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Updated April 15th 2021

Night Sky Hunting - April 14th

We have been getting treated to a great selection of clear nights of recent and I have been taking advantage of this blessing from nature by undertaking a lot of visual observations with the 10" F/5 reflector. Getting away from town lights, street lamps and obstructing houses at the backyard has been absolute bliss. There's nothing better than driving out to a country location and setting up your telescope under truly dark skies. I have been observing Messier objects and even picked up several galaxies from the NGC catalogue which I have never even noticed before from years ago with my old 16" reflector. I have been throwing myself into the realm of galaxies recently and have tracked down two new comets so my telescope has now earned its wings. There have been special moments such as seeing a tail-less comet against the Milky Way background, observing island universes with edge-on spiral arms which had been interacting with one another, spying upon variable stars and a Nova then observing Messier 81 with the naked eye. I will be featuring these sessions and recent photo shoots in a new report soon but in the meantime here's a quote from a quick write up I did for social media...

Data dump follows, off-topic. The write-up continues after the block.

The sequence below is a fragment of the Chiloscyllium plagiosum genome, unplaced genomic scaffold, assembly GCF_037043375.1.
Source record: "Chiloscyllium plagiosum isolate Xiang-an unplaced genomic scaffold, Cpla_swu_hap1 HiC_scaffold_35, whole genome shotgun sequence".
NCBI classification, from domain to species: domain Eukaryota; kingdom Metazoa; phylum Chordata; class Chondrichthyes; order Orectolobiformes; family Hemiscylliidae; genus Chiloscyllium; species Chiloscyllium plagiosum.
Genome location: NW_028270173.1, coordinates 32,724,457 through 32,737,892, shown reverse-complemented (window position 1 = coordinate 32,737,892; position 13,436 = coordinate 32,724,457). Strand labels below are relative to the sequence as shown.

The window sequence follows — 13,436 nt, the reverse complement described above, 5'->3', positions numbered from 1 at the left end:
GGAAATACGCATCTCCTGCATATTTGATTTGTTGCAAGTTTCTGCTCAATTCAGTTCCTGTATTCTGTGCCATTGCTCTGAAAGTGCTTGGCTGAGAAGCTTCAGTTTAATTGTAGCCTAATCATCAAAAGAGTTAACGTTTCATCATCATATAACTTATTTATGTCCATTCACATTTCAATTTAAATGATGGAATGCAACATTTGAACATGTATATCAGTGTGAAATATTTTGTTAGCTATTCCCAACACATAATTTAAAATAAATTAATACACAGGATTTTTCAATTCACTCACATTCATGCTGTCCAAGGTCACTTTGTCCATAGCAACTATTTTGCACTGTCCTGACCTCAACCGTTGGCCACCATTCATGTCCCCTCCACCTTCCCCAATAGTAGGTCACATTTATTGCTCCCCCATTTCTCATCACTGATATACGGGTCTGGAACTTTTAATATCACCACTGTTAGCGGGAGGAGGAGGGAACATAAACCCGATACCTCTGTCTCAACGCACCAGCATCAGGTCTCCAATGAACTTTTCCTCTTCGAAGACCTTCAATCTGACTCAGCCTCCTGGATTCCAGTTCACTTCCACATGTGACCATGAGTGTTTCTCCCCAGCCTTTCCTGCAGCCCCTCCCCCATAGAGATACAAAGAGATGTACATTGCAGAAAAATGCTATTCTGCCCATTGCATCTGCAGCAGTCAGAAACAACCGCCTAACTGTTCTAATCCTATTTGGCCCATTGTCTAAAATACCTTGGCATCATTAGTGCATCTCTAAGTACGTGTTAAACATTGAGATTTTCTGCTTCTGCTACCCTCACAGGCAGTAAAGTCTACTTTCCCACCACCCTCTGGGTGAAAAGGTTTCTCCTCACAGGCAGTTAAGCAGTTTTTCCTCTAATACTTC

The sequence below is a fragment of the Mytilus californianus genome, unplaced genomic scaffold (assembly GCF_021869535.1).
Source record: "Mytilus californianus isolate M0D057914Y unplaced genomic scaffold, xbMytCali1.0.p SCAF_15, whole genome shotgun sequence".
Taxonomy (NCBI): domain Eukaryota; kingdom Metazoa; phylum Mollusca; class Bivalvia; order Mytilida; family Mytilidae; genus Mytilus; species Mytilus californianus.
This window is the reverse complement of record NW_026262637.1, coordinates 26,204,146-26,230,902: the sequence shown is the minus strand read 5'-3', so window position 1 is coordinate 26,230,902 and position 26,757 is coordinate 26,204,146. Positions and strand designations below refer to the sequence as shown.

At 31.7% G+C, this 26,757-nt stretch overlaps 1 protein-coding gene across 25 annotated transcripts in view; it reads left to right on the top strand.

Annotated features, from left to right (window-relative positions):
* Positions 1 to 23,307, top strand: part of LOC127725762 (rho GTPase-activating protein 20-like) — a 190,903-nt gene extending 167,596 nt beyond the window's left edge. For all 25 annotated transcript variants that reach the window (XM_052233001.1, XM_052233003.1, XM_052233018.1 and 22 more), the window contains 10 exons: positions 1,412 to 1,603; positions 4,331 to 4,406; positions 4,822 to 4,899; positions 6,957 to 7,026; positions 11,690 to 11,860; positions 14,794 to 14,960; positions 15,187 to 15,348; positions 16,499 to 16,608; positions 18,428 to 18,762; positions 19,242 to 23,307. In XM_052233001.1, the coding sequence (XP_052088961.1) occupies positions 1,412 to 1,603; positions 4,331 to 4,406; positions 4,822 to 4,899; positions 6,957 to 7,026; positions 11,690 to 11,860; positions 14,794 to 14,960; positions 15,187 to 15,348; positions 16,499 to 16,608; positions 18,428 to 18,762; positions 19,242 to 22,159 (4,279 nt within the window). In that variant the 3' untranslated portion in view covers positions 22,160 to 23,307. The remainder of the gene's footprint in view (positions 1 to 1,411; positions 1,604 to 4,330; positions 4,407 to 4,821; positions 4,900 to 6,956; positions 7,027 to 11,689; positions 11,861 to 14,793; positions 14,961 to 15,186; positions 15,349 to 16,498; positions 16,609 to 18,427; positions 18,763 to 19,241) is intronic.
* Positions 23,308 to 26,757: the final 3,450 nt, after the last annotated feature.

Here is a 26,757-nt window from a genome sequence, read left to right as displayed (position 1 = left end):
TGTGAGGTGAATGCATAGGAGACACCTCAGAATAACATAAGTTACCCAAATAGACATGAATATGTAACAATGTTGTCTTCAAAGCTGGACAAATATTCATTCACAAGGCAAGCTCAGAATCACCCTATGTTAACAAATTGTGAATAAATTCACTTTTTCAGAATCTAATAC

Solo observing session from Broughderg in the Sperrins last night 00.50-03.30 UT using the 10" F/5 reflector. - The sky last night was quite superb away from bright light sources. I spent the pre-dawn hours observing my old favourite deep sky objects then tracking down two new comets for the growing collection (75 comets now in the bag). The session got off to a great start when an amber-coloured mag +2 meteor lazily streaked across the sky for five seconds with fragments falling in its wake as it broke into pieces, it originated from the north between Uma and Auriga.